There were obvious issues to address, not least the continuing goalkeeper conundrum and a rare fallibility from set-pieces. But Mikel Arteta praised “that drive, that energy, that risk and emotion” for a reason; some games need to be won on character rather than class and the Gunners passed a test most of their more recent iterations would have summarily failed.

The irony is that had they drawn or lost, it would have been described by critics as ‘typical Arsenal’, but the eventual outcome was far more representative of what Arteta’s side have become through the self-fulfilling prophecy of their last-ditch comebacks.

Perhaps they are happening a little too often, papering over some worrying cracks in the background. But even then, Arsenal continuing to emerge with the necessary result is proof of title-worthy testicular fortitude – and more than justifies the manager’s apparently punishable “excessive celebrating”.


Gabriel Jesus
There are a handful of players whose fitness and availability will help decide the Premier League title race. Rodri is perhaps the most obvious, but Declan Rice, William Saliba, Virgil van Dijk, Mo Salah and apparently John sodding McGinn are in that next echelon of importance.

Jesus can count himself among that number. The Brazilian might have only directly contributed two goals and an assist to Arsenal’s domestic cause – and one of each of those came in the Luton victory – but that attack is so much more fluid and fluent for his presence. No player has been more influential in turning the tepid, unappetising water of Kai Havertz into glorious wine.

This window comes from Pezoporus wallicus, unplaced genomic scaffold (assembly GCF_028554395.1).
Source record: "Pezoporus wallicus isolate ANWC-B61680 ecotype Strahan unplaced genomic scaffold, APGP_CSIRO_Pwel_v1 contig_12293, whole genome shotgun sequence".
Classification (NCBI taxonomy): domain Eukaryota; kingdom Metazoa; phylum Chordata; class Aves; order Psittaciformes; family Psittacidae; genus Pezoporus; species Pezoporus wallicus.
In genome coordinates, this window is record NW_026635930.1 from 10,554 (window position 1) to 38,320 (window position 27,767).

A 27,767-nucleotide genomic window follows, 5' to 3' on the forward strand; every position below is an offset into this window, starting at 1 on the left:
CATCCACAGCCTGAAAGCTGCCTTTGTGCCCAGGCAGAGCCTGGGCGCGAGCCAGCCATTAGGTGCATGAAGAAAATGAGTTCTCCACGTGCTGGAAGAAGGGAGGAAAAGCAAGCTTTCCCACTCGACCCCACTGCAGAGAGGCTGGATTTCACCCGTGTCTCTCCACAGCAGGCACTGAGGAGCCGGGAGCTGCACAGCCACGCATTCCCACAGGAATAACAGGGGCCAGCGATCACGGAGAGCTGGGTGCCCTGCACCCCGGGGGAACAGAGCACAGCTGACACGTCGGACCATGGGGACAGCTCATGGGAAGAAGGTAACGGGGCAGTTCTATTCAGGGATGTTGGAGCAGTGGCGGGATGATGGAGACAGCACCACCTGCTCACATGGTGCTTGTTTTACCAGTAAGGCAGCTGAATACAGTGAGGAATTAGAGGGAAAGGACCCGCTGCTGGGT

Not only the holy grail of full-back assisting opposite full-back – for the winner, no less – but those two players were the oldest and youngest outfielders on the pitch for Roberto De Zerbi’s side, both capturing the essence of Brighton’s brilliance perfectly.

“Jack is the ‘son’ of Pascal Gross,” the manager said of the teenaged Hinshelwood. “He can play in every position and he is smart. He works like Pascal Gross. He started in full-back position but then he played between the lines.” It’s like a Football Manager glitch, with a player tutoring his own regen.


Dan Bentley
That first initial and surname combination has irresistible Premier League midweek energy, as David’s hat-trick for Blackburn against Manchester United in 2006 and ludicrous north London derby volley for Spurs two years later irrevocably proved. But Wolves back-up goalkeeper Dan rose to the challenge both of upholding that proud tradition and filling in for Jose Sa against a side who had just scored five goals in one game.

Burnley were never likely to repeat that feat on Tuesday but Bentley’s contribution to the cause was vital all the same, his double save from Jay Rodriguez and Josh Brownhill coming a matter of minutes before Hwang Hee-chan scored what would turn out to be the winner.